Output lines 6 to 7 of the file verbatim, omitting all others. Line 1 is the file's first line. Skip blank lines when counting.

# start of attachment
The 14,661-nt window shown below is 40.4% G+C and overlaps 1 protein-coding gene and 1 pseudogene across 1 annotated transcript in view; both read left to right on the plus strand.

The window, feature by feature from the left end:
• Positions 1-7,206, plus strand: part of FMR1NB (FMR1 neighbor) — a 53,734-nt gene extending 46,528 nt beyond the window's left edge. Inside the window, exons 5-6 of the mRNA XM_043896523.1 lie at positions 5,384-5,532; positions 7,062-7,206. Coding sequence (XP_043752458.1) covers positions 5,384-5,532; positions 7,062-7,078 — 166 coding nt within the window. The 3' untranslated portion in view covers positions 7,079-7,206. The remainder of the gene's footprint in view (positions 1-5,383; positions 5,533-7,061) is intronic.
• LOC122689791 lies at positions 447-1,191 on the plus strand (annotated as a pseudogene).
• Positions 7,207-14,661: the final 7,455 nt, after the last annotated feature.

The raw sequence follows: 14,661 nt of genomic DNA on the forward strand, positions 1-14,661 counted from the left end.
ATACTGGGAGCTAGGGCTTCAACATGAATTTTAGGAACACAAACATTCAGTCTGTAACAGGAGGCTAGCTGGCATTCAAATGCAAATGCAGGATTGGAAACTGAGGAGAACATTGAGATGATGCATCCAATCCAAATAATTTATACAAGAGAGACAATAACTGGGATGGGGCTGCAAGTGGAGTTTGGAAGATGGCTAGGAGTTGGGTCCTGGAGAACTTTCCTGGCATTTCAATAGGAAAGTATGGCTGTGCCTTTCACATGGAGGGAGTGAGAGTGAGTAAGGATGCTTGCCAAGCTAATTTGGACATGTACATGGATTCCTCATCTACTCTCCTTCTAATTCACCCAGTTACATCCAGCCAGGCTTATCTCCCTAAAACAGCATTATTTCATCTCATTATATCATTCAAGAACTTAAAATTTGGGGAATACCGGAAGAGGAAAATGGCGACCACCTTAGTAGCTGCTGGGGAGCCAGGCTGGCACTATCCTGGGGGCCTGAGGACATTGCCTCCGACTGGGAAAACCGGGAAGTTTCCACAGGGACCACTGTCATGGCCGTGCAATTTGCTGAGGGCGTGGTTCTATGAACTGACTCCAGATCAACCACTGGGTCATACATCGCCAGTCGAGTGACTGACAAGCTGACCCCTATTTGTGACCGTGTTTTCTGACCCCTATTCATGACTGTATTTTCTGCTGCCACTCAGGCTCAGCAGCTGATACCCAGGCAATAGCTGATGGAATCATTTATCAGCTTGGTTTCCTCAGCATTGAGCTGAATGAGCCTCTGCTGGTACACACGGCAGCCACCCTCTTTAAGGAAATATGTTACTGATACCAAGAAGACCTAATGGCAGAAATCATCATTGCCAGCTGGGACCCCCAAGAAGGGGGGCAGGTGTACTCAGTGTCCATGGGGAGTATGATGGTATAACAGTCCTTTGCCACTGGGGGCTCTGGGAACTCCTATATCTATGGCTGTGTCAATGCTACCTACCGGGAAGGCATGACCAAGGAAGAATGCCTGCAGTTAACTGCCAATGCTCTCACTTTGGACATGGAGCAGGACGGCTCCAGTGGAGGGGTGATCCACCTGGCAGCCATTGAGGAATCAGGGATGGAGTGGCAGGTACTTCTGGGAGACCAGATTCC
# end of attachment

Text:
The raw sequence follows: 14,661 nt of genomic DNA on the forward strand, positions 1-14,661 counted from the left end.
ATACTGGGAGCTAGGGCTTCAACATGAATTTTAGGAACACAAACATTCAGTCTGTAACAGGAGGCTAGCTGGCATTCAAATGCAAATGCAGGATTGGAAACTGAGGAGAACATTGAGATGATGCATCCAATCCAAATAATTTATACAAGAGAGACAATAACTGGGATGGGGCTGCAAGTGGAGTTTGGAAGATGGCTAGGAGTTGGGTCCTGGAGAACTTTCCTGGCATTTCAATAGGAAAGTATGGCTGTGCCTTTCACATGGAGGGAGTGAGAGTGAGTAAGGATGCTTGCCAAGCTAATTTGGACATGTACATGGATTCCTCATCTACTCTCCTTCTAATTCACCCAGTTACATCCAGCCAGGCTTATCTCCCTAAAACAGCATTATTTCATCTCATTATATCATTCAAGAACTTAAAATTTGGGGAATACCGGAAGAGGAAAATGGCGACCACCTTAGTAGCTGCTGGGGAGCCAGGCTGGCACTATCCTGGGGGCCTGAGGACATTGCCTCCGACTGGGAAAACCGGGAAGTTTCCACAGGGACCACTGTCATGGCCGTGCAATTTGCTGAGGGCGTGGTTCTATGAACTGACTCCAGATCAACCACTGGGTCATACATCGCCAGTCGAGTGACTGACAAGCTGACCCCTATTTGTGACCGTGTTTTCTGACCCCTATTCATGACTGTATTTTCTGCTGCCACTCAGGCTCAGCAGCTGATACCCAGGCAATAGCTGATGGAATCATTTATCAGCTTGGTTTCCTCAGCATTGAGCTGAATGAGCCTCTGCTGGTACACACGGCAGCCACCCTCTTTAAGGAAATATGTTACTGATACCAAGAAGACCTAATGGCAGAAATCATCATTGCCAGCTGGGACCCCCAAGAAGGGGGGCAGGTGTACTCAGTGTCCATGGGGAGTATGATGGTATAACAGTCCTTTGCCACTGGGGGCTCTGGGAACTCCTATATCTATGGCTGTGTCAATGCTACCTACCGGGAAGGCATGACCAAGGAAGAATGCCTGCAGTTAACTGCCAATGCTCTCACTTTGGACATGGAGCAGGACGGCTCCAGTGGAGGGGTGATCCACCTGGCAGCCATTGAGGAATCAGGGATGGAGTGGCAGGTACTTCTGGGAGACCAGATTCC